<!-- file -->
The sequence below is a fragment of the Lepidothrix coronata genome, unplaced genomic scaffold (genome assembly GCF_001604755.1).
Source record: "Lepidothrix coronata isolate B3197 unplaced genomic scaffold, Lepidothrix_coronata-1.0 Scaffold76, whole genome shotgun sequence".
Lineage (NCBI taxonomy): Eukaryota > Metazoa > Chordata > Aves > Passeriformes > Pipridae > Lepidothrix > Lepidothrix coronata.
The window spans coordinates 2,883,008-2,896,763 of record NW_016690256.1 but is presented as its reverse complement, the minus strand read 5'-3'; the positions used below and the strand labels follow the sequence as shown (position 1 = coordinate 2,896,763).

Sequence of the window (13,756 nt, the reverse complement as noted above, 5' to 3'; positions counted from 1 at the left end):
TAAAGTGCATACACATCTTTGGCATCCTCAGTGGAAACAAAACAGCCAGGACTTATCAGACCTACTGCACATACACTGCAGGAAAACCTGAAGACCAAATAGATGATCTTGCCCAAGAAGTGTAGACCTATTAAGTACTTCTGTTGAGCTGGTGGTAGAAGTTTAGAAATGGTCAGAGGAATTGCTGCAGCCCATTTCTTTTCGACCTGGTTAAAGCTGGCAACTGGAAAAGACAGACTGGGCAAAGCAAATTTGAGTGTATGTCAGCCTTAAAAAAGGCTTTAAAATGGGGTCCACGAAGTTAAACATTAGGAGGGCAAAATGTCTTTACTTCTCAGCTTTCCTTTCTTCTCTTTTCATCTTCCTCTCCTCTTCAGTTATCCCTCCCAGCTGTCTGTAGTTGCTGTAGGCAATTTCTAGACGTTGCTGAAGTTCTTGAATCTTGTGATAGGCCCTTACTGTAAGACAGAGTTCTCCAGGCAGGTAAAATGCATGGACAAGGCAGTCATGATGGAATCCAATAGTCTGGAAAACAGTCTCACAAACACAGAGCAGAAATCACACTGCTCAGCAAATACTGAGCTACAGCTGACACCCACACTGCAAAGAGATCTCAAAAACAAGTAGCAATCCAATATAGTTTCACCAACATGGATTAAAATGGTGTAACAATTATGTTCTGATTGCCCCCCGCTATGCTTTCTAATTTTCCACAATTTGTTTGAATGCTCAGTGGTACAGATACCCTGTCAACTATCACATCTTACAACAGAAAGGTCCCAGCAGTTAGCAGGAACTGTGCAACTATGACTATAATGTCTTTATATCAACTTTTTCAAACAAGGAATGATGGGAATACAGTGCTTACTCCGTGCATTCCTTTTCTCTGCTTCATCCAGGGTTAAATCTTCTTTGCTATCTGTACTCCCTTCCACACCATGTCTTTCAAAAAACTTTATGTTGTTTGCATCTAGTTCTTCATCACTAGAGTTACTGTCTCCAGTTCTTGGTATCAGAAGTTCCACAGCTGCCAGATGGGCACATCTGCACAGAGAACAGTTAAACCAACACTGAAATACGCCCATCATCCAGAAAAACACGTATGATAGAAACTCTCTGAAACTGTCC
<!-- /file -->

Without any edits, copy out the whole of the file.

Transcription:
The sequence below is a fragment of the Lepidothrix coronata genome, unplaced genomic scaffold (genome assembly GCF_001604755.1).
Source record: "Lepidothrix coronata isolate B3197 unplaced genomic scaffold, Lepidothrix_coronata-1.0 Scaffold76, whole genome shotgun sequence".
Lineage (NCBI taxonomy): Eukaryota > Metazoa > Chordata > Aves > Passeriformes > Pipridae > Lepidothrix > Lepidothrix coronata.
The window spans coordinates 2,883,008-2,896,763 of record NW_016690256.1 but is presented as its reverse complement, the minus strand read 5'-3'; the positions used below and the strand labels follow the sequence as shown (position 1 = coordinate 2,896,763).

Sequence of the window (13,756 nt, the reverse complement as noted above, 5' to 3'; positions counted from 1 at the left end):
TAAAGTGCATACACATCTTTGGCATCCTCAGTGGAAACAAAACAGCCAGGACTTATCAGACCTACTGCACATACACTGCAGGAAAACCTGAAGACCAAATAGATGATCTTGCCCAAGAAGTGTAGACCTATTAAGTACTTCTGTTGAGCTGGTGGTAGAAGTTTAGAAATGGTCAGAGGAATTGCTGCAGCCCATTTCTTTTCGACCTGGTTAAAGCTGGCAACTGGAAAAGACAGACTGGGCAAAGCAAATTTGAGTGTATGTCAGCCTTAAAAAAGGCTTTAAAATGGGGTCCACGAAGTTAAACATTAGGAGGGCAAAATGTCTTTACTTCTCAGCTTTCCTTTCTTCTCTTTTCATCTTCCTCTCCTCTTCAGTTATCCCTCCCAGCTGTCTGTAGTTGCTGTAGGCAATTTCTAGACGTTGCTGAAGTTCTTGAATCTTGTGATAGGCCCTTACTGTAAGACAGAGTTCTCCAGGCAGGTAAAATGCATGGACAAGGCAGTCATGATGGAATCCAATAGTCTGGAAAACAGTCTCACAAACACAGAGCAGAAATCACACTGCTCAGCAAATACTGAGCTACAGCTGACACCCACACTGCAAAGAGATCTCAAAAACAAGTAGCAATCCAATATAGTTTCACCAACATGGATTAAAATGGTGTAACAATTATGTTCTGATTGCCCCCCGCTATGCTTTCTAATTTTCCACAATTTGTTTGAATGCTCAGTGGTACAGATACCCTGTCAACTATCACATCTTACAACAGAAAGGTCCCAGCAGTTAGCAGGAACTGTGCAACTATGACTATAATGTCTTTATATCAACTTTTTCAAACAAGGAATGATGGGAATACAGTGCTTACTCCGTGCATTCCTTTTCTCTGCTTCATCCAGGGTTAAATCTTCTTTGCTATCTGTACTCCCTTCCACACCATGTCTTTCAAAAAACTTTATGTTGTTTGCATCTAGTTCTTCATCACTAGAGTTACTGTCTCCAGTTCTTGGTATCAGAAGTTCCACAGCTGCCAGATGGGCACATCTGCACAGAGAACAGTTAAACCAACACTGAAATACGCCCATCATCCAGAAAAACACGTATGATAGAAACTCTCTGAAACTGTCC